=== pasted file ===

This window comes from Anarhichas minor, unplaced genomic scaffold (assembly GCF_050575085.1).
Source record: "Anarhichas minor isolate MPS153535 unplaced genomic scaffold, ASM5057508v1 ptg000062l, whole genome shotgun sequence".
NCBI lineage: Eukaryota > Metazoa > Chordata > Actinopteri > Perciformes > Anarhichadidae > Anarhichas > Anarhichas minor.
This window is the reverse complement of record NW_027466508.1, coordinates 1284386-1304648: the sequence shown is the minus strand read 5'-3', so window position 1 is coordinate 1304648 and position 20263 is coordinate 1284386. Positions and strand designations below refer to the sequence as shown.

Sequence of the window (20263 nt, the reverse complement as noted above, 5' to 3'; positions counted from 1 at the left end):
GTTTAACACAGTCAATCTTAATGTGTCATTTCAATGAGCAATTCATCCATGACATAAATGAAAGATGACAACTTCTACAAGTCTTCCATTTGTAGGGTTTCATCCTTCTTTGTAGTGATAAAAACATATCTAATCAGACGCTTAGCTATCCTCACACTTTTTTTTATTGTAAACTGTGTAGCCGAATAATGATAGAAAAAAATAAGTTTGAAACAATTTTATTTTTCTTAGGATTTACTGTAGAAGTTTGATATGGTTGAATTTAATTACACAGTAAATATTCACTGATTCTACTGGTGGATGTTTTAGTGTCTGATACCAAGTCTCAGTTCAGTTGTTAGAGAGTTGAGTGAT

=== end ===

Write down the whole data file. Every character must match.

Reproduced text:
This window comes from Anarhichas minor, unplaced genomic scaffold (assembly GCF_050575085.1).
Source record: "Anarhichas minor isolate MPS153535 unplaced genomic scaffold, ASM5057508v1 ptg000062l, whole genome shotgun sequence".
NCBI lineage: Eukaryota > Metazoa > Chordata > Actinopteri > Perciformes > Anarhichadidae > Anarhichas > Anarhichas minor.
This window is the reverse complement of record NW_027466508.1, coordinates 1284386-1304648: the sequence shown is the minus strand read 5'-3', so window position 1 is coordinate 1304648 and position 20263 is coordinate 1284386. Positions and strand designations below refer to the sequence as shown.

Sequence of the window (20263 nt, the reverse complement as noted above, 5' to 3'; positions counted from 1 at the left end):
GTTTAACACAGTCAATCTTAATGTGTCATTTCAATGAGCAATTCATCCATGACATAAATGAAAGATGACAACTTCTACAAGTCTTCCATTTGTAGGGTTTCATCCTTCTTTGTAGTGATAAAAACATATCTAATCAGACGCTTAGCTATCCTCACACTTTTTTTTATTGTAAACTGTGTAGCCGAATAATGATAGAAAAAAATAAGTTTGAAACAATTTTATTTTTCTTAGGATTTACTGTAGAAGTTTGATATGGTTGAATTTAATTACACAGTAAATATTCACTGATTCTACTGGTGGATGTTTTAGTGTCTGATACCAAGTCTCAGTTCAGTTGTTAGAGAGTTGAGTGAT